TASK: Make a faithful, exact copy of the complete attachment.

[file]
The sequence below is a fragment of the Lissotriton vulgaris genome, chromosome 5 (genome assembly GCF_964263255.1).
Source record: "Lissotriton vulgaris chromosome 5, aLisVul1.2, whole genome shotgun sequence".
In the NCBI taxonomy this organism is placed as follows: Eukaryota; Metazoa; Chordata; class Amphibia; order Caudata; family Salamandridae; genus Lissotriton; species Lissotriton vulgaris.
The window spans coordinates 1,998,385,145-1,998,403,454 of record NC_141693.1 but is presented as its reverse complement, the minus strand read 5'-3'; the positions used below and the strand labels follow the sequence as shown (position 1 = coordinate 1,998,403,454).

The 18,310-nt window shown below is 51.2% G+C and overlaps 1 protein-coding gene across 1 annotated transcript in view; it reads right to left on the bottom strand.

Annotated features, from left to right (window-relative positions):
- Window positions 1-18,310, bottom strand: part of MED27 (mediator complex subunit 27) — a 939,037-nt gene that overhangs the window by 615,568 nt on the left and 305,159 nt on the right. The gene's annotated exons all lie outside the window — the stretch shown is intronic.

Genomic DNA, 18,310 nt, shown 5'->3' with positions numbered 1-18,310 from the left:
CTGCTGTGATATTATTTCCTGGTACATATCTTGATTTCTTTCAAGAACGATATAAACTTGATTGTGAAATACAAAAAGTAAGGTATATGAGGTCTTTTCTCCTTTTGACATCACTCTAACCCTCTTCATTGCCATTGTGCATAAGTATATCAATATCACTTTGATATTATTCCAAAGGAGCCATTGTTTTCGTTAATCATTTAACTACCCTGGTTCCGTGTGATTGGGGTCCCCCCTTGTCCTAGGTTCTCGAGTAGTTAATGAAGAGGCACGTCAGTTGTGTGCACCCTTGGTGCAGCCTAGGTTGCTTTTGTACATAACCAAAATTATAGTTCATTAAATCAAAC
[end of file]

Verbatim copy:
The sequence below is a fragment of the Lissotriton vulgaris genome, chromosome 5 (genome assembly GCF_964263255.1).
Source record: "Lissotriton vulgaris chromosome 5, aLisVul1.2, whole genome shotgun sequence".
In the NCBI taxonomy this organism is placed as follows: Eukaryota; Metazoa; Chordata; class Amphibia; order Caudata; family Salamandridae; genus Lissotriton; species Lissotriton vulgaris.
The window spans coordinates 1,998,385,145-1,998,403,454 of record NC_141693.1 but is presented as its reverse complement, the minus strand read 5'-3'; the positions used below and the strand labels follow the sequence as shown (position 1 = coordinate 1,998,403,454).

The 18,310-nt window shown below is 51.2% G+C and overlaps 1 protein-coding gene across 1 annotated transcript in view; it reads right to left on the bottom strand.

Annotated features, from left to right (window-relative positions):
- Window positions 1-18,310, bottom strand: part of MED27 (mediator complex subunit 27) — a 939,037-nt gene that overhangs the window by 615,568 nt on the left and 305,159 nt on the right. The gene's annotated exons all lie outside the window — the stretch shown is intronic.

Genomic DNA, 18,310 nt, shown 5'->3' with positions numbered 1-18,310 from the left:
CTGCTGTGATATTATTTCCTGGTACATATCTTGATTTCTTTCAAGAACGATATAAACTTGATTGTGAAATACAAAAAGTAAGGTATATGAGGTCTTTTCTCCTTTTGACATCACTCTAACCCTCTTCATTGCCATTGTGCATAAGTATATCAATATCACTTTGATATTATTCCAAAGGAGCCATTGTTTTCGTTAATCATTTAACTACCCTGGTTCCGTGTGATTGGGGTCCCCCCTTGTCCTAGGTTCTCGAGTAGTTAATGAAGAGGCACGTCAGTTGTGTGCACCCTTGGTGCAGCCTAGGTTGCTTTTGTACATAACCAAAATTATAGTTCATTAAATCAAAC